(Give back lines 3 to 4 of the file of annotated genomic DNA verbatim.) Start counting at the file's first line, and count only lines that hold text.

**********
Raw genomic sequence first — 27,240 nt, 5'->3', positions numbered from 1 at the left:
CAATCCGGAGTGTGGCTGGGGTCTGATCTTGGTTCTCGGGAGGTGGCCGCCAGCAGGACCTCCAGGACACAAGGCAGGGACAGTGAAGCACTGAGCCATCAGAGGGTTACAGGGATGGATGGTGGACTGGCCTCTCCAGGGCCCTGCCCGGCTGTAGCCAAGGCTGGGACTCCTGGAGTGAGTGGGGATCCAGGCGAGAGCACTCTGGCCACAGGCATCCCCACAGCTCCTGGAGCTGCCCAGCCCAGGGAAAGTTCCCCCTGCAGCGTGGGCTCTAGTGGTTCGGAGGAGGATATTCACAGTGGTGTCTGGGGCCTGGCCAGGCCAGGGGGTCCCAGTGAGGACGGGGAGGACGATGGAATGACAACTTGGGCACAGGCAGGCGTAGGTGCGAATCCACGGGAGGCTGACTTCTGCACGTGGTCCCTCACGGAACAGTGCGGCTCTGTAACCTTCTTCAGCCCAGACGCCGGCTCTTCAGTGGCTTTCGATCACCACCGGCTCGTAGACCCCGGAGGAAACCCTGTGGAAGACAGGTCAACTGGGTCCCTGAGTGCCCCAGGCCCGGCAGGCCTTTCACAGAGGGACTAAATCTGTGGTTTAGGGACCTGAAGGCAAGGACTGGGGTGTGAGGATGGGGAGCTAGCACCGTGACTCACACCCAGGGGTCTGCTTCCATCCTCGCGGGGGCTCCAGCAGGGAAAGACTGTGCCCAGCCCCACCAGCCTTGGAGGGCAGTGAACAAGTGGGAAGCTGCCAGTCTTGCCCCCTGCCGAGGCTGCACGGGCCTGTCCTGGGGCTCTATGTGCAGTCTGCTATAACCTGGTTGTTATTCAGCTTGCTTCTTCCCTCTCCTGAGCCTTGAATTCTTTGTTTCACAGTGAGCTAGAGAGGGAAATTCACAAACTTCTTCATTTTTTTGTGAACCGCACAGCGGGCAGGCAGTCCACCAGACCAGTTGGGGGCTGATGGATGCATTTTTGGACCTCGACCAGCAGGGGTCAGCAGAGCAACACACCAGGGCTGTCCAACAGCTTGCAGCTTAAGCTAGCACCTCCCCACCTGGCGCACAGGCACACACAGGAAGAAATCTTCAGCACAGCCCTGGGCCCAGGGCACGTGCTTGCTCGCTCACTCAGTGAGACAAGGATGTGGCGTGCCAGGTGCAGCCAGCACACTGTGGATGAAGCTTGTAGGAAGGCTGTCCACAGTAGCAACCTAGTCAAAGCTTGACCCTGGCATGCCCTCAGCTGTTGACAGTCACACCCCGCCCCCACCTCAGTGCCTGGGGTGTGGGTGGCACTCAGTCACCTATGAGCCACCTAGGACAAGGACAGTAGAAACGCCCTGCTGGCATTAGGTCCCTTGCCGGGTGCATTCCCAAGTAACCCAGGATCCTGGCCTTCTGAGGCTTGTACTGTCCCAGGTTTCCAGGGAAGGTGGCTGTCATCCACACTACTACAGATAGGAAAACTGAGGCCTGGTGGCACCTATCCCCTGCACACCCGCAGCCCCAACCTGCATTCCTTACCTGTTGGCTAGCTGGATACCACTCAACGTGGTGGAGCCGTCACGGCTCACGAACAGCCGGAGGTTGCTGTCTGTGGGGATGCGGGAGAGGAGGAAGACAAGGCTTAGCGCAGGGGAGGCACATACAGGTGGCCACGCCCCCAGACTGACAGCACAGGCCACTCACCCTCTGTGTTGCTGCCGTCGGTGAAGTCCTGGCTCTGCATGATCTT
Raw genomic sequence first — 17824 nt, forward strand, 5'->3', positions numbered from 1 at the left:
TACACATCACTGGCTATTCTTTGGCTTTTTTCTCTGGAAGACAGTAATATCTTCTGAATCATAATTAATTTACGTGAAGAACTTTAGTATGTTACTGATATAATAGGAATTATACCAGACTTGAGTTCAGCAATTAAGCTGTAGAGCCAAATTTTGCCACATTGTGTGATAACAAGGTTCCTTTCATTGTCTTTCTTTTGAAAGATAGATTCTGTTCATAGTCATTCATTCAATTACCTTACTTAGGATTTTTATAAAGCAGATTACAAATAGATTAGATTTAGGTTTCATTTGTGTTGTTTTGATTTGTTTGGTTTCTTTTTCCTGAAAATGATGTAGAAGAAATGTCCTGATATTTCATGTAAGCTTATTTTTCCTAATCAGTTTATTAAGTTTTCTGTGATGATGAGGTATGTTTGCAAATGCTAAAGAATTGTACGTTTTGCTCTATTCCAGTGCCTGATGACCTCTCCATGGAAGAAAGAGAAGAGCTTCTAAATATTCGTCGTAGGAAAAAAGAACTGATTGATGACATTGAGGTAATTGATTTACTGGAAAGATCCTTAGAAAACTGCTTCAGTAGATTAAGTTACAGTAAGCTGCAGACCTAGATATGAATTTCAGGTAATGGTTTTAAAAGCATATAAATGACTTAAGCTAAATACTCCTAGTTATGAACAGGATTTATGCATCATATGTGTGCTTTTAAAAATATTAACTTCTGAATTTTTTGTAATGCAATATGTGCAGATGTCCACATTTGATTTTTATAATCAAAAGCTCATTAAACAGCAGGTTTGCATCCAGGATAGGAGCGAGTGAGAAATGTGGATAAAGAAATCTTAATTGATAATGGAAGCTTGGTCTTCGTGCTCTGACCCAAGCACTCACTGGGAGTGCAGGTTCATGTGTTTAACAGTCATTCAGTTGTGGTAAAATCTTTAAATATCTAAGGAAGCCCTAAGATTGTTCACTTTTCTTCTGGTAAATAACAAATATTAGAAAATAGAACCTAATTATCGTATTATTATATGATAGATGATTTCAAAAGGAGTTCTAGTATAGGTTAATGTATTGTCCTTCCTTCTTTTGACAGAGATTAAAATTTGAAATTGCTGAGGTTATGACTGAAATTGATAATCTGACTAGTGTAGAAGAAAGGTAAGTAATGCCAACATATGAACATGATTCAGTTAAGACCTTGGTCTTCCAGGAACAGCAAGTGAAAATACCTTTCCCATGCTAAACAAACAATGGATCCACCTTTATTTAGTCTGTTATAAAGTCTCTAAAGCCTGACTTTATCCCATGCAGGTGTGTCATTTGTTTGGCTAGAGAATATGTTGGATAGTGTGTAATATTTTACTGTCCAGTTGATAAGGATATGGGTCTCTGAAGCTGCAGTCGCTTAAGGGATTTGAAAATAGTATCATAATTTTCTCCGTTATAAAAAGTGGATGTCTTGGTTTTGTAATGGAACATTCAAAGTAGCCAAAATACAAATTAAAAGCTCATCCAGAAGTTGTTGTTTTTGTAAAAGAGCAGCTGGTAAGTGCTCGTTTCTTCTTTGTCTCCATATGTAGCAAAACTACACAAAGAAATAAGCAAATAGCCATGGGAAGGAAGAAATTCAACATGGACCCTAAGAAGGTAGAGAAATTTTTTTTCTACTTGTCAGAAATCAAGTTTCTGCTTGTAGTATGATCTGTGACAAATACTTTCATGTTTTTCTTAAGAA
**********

Raw genomic sequence first — 17824 nt, forward strand, 5'->3', positions numbered from 1 at the left:
TACACATCACTGGCTATTCTTTGGCTTTTTTCTCTGGAAGACAGTAATATCTTCTGAATCATAATTAATTTACGTGAAGAACTTTAGTATGTTACTGATATAATAGGAATTATACCAGACTTGAGTTCAGCAATTAAGCTGTAGAGCCAAATTTTGCCACATTGTGTGATAACAAGGTTCCTTTCATTGTCTTTCTTTTGAAAGATAGATTCTGTTCATAGTCATTCATTCAATTACCTTACTTAGGATTTTTATAAAGCAGATTACAAATAGATTAGATTTAGGTTTCATTTGTGTTGTTTTGATTTGTTTGGTTTCTTTTTCCTGAAAATGATGTAGAAGAAATGTCCTGATATTTCATGTAAGCTTATTTTTCCTAATCAGTTTATTAAGTTTTCTGTGATGATGAGGTATGTTTGCAAATGCTAAAGAATTGTACGTTTTGCTCTATTCCAGTGCCTGATGACCTCTCCATGGAAGAAAGAGAAGAGCTTCTAAATATTCGTCGTAGGAAAAAAGAACTGATTGATGACATTGAGGTAATTGATTTACTGGAAAGATCCTTAGAAAACTGCTTCAGTAGATTAAGTTACAGTAAGCTGCAGACCTAGATATGAATTTCAGGTAATGGTTTTAAAAGCATATAAATGACTTAAGCTAAATACTCCTAGTTATGAACAGGATTTATGCATCATATGTGTGCTTTTAAAAATATTAACTTCTGAATTTTTTGTAATGCAATATGTGCAGATGTCCACATTTGATTTTTATAATCAAAAGCTCATTAAACAGCAGGTTTGCATCCAGGATAGGAGCGAGTGAGAAATGTGGATAAAGAAATCTTAATTGATAATGGAAGCTTGGTCTTCGTGCTCTGACCCAAGCACTCACTGGGAGTGCAGGTTCATGTGTTTAACAGTCATTCAGTTGTGGTAAAATCTTTAAATATCTAAGGAAGCCCTAAGATTGTTCACTTTTCTTCTGGTAAATAACAAATATTAGAAAATAGAACCTAATTATCGTATTATTATATGATAGATGATTTCAAAAGGAGTTCTAGTATAGGTTAATGTATTGTCCTTCCTTCTTTTGACAGAGATTAAAATTTGAAATTGCTGAGGTTATGACTGAAATTGATAATCTGACTAGTGTAGAAGAAAGGTAAGTAATGCCAACATATGAACATGATTCAGTTAAGACCTTGGTCTTCCAGGAACAGCAAGTGAAAATACCTTTCCCATGCTAAACAAACAATGGATCCACCTTTATTTAGTCTGTTATAAAGTCTCTAAAGCCTGACTTTATCCCATGCAGGTGTGTCATTTGTTTGGCTAGAGAATATGTTGGATAGTGTGTAATATTTTACTGTCCAGTTGATAAGGATATGGGTCTCTGAAGCTGCAGTCGCTTAAGGGATTTGAAAATAGTATCATAATTTTCTCCGTTATAAAAAGTGGATGTCTTGGTTTTGTAATGGAACATTCAAAGTAGCCAAAATACAAATTAAAAGCTCATCCAGAAGTTGTTGTTTTTGTAAAAGAGCAGCTGGTAAGTGCTCGTTTCTTCTTTGTCTCCATATGTAGCAAAACTACACAAAGAAATAAGCAAATAGCCATGGGAAGGAAGAAATTCAACATGGACCCTAAGAAGGTAGAGAAATTTTTTTTCTACTTGTCAGAAATCAAGTTTCTGCTTGTAGTATGATCTGTGACAAATACTTTCATGTTTTTCTTAAGAA